A new RCT study of preschool

by on November 22, 2013 at 9:28 am in Data Source, Education | Permalink

From Grover J. “Russ” Whitehurst:

I see these findings as devastating for advocates of the expansion of state pre-k programs.  This is the first large scale randomized trial of a present-day state pre-k program.  Its methodology soundly trumps the quasi-experimental approaches that have heretofore been the only source of data on which to infer the impact of these programs.  And its results align almost perfectly with those of the Head Start Impact Study, the only other large randomized trial that examines the longitudinal effects of having attended a public pre-k program.  Based on what we have learned from these studies, the most defensible conclusion is that these statewide programs are not working to meaningfully increase the academic achievement or social/emotional skills and dispositions of children from low-income families.

There is much more at the link at the Brookings blog, including the major details of the Vanderbilt study, with some very useful pictures.  For the pointer I thank Michelle Dawson.

john personna November 22, 2013 at 9:33 am

I thought it was established that any benefits, if they are there, are in later life outcomes, job success, lower rates of incarceration.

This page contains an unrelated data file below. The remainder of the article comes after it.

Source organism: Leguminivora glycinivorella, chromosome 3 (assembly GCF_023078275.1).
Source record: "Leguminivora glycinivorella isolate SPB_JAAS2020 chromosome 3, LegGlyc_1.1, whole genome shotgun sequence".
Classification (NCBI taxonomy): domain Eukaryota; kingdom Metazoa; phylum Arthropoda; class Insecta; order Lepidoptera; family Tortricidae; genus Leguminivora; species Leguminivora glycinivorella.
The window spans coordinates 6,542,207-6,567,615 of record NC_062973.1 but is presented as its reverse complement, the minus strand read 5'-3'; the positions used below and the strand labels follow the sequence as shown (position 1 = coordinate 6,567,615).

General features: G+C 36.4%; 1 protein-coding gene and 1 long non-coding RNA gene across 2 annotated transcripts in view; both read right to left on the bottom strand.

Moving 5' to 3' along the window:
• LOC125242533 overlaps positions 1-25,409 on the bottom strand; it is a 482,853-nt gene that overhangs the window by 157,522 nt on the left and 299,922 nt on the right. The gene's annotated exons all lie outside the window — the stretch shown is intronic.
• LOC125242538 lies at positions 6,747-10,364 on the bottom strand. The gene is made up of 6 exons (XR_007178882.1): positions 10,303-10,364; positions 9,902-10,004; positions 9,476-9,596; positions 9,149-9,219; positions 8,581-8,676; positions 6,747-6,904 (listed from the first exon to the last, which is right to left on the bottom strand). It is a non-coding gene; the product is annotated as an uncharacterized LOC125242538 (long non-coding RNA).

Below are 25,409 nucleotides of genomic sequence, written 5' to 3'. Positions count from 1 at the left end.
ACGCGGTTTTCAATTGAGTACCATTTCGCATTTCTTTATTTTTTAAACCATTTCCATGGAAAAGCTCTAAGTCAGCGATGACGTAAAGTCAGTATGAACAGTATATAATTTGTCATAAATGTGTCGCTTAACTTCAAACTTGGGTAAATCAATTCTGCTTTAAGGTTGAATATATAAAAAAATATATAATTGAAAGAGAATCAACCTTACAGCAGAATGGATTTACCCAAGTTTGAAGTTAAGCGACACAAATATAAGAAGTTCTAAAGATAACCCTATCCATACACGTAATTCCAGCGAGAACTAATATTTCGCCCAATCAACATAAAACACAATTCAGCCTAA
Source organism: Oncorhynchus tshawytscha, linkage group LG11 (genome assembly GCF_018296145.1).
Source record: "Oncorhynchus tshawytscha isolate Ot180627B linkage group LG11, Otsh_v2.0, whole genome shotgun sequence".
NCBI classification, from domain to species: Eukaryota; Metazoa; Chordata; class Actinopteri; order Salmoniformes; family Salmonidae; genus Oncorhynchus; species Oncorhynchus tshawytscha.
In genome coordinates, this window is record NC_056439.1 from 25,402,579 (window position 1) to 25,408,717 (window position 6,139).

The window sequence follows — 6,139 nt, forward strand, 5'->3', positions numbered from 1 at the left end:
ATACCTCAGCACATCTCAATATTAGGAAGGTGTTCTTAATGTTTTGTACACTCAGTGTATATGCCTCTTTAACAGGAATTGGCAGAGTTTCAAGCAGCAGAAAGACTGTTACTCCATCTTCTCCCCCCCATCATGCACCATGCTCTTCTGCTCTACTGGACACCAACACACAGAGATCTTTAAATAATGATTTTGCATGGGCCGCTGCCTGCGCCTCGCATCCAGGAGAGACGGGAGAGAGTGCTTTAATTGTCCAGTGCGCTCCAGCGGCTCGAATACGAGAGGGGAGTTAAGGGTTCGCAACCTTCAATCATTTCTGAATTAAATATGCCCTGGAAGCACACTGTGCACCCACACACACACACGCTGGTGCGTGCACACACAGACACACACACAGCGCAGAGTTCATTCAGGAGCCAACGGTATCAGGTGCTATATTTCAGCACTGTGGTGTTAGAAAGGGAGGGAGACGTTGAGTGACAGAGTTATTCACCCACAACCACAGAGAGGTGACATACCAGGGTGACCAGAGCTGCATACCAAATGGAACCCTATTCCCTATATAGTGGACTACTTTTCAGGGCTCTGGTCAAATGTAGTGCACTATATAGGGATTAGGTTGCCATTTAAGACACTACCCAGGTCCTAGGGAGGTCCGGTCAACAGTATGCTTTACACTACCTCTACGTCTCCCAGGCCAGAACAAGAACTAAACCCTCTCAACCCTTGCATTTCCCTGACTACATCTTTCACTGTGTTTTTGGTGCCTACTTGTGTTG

Is it really “devastating” that another study looks at low immediate gains?

I think you need to attack those later associations.

Jeff J November 22, 2013 at 10:07 am

This “devastating” report says exactly the same thing:

“The non‐cognitive effects of TN‐VPK are important because of their potential long‐term influence on children’s academic careers and the findings in other studies of early childhood education that show this to be the domain in which the largest effects occur. Further, the literature identifies these non‐cognitive outcomes as those with the biggest cost saving implications for schools and communities. It is too early to expect such effects to appear with any consequential magnitude for TN‐VPK, but there are early promising signs in the positive findings so far for kindergarten grade retention and first grade attendance.”